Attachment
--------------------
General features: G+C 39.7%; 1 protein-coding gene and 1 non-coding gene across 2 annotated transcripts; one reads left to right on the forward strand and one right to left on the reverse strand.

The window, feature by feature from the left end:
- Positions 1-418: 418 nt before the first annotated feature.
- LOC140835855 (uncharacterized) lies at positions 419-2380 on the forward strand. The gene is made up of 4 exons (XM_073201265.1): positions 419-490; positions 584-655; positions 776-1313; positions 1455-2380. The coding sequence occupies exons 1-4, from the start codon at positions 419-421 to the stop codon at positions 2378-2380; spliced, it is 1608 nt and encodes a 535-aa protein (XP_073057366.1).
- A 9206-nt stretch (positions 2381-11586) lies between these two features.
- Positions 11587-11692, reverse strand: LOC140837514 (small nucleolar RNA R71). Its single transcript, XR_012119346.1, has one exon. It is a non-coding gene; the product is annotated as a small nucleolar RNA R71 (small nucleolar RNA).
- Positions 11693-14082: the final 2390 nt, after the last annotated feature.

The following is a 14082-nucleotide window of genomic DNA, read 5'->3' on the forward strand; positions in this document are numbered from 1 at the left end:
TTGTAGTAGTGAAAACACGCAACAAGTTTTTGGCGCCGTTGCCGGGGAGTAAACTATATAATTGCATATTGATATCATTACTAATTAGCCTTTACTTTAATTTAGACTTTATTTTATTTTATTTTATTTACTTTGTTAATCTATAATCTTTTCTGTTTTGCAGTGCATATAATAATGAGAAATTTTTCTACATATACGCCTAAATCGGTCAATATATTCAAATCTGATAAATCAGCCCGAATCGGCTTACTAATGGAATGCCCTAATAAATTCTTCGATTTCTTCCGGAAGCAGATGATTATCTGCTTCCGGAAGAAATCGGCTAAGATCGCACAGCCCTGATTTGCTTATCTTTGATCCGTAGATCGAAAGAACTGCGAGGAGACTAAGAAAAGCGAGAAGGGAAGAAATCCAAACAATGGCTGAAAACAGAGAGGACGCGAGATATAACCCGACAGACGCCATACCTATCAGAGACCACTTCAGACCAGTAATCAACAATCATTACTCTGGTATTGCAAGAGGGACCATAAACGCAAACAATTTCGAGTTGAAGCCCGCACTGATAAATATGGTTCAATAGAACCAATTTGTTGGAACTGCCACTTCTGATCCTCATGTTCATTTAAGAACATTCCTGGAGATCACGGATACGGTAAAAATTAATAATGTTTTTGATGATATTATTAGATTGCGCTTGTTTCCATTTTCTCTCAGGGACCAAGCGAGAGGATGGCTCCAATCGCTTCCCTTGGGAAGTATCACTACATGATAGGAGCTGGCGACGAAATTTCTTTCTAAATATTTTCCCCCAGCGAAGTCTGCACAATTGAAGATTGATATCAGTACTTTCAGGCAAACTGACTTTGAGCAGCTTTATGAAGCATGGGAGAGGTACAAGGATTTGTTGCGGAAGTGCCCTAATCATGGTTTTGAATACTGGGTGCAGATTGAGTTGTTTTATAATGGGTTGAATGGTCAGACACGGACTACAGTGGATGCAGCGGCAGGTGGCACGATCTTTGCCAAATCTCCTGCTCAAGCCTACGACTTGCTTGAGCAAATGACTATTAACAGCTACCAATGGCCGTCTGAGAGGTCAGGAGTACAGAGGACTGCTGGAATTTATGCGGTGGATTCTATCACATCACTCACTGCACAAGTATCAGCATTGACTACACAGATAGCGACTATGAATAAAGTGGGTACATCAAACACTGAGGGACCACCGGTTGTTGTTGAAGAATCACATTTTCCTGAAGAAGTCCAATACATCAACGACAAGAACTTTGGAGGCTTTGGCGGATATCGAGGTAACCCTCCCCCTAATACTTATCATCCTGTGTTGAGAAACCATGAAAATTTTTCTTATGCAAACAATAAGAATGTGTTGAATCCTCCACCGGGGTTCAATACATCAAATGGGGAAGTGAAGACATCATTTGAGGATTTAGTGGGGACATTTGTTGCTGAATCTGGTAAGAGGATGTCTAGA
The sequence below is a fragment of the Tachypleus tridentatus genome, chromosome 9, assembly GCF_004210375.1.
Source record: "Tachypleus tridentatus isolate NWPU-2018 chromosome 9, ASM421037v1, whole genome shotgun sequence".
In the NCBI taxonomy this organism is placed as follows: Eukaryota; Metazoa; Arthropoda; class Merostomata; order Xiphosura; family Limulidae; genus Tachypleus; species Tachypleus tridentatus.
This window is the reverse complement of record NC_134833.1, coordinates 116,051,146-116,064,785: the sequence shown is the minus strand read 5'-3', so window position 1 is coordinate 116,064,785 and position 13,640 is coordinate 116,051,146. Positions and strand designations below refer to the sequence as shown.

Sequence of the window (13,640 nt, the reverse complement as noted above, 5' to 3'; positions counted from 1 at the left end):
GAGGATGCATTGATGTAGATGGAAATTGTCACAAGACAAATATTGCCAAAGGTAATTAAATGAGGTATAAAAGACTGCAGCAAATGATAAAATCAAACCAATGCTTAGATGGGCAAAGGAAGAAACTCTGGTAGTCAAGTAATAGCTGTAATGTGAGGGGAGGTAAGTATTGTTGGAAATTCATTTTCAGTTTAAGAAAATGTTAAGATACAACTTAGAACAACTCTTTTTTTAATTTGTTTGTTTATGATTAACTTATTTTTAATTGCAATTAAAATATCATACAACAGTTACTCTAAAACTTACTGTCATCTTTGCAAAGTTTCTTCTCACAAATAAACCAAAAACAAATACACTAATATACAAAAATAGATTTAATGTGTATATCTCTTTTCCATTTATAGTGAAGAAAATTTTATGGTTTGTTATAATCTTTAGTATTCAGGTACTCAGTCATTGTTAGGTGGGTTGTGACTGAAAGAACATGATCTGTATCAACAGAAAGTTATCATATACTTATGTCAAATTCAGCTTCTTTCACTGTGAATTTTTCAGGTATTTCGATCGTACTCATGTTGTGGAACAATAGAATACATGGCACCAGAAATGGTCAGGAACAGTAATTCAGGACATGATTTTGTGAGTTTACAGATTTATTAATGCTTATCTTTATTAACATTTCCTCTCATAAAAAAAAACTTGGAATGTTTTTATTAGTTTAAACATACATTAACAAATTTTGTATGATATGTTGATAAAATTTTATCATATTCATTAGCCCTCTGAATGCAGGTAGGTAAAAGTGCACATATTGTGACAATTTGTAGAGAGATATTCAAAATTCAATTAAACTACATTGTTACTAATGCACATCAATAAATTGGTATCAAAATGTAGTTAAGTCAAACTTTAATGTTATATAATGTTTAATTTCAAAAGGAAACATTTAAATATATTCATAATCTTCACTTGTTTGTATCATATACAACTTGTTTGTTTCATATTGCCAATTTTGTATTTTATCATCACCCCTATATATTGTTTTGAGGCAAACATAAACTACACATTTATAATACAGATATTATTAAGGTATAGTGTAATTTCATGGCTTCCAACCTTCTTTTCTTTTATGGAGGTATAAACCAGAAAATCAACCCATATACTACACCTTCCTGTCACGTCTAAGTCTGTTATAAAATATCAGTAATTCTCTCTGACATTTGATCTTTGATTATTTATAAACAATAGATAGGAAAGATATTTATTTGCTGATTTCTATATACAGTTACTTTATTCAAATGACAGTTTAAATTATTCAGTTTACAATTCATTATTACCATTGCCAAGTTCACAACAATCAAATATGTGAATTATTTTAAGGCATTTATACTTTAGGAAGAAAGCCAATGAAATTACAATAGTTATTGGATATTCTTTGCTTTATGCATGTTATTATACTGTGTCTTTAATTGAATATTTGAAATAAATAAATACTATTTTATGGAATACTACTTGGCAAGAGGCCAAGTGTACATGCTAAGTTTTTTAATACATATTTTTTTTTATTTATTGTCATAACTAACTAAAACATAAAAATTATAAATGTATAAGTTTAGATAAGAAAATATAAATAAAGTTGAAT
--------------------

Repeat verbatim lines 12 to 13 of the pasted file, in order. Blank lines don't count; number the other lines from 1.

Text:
In the NCBI taxonomy this organism is placed as follows: Eukaryota; Metazoa; Arthropoda; class Merostomata; order Xiphosura; family Limulidae; genus Tachypleus; species Tachypleus tridentatus.
This window is the reverse complement of record NC_134833.1, coordinates 116,051,146-116,064,785: the sequence shown is the minus strand read 5'-3', so window position 1 is coordinate 116,064,785 and position 13,640 is coordinate 116,051,146. Positions and strand designations below refer to the sequence as shown.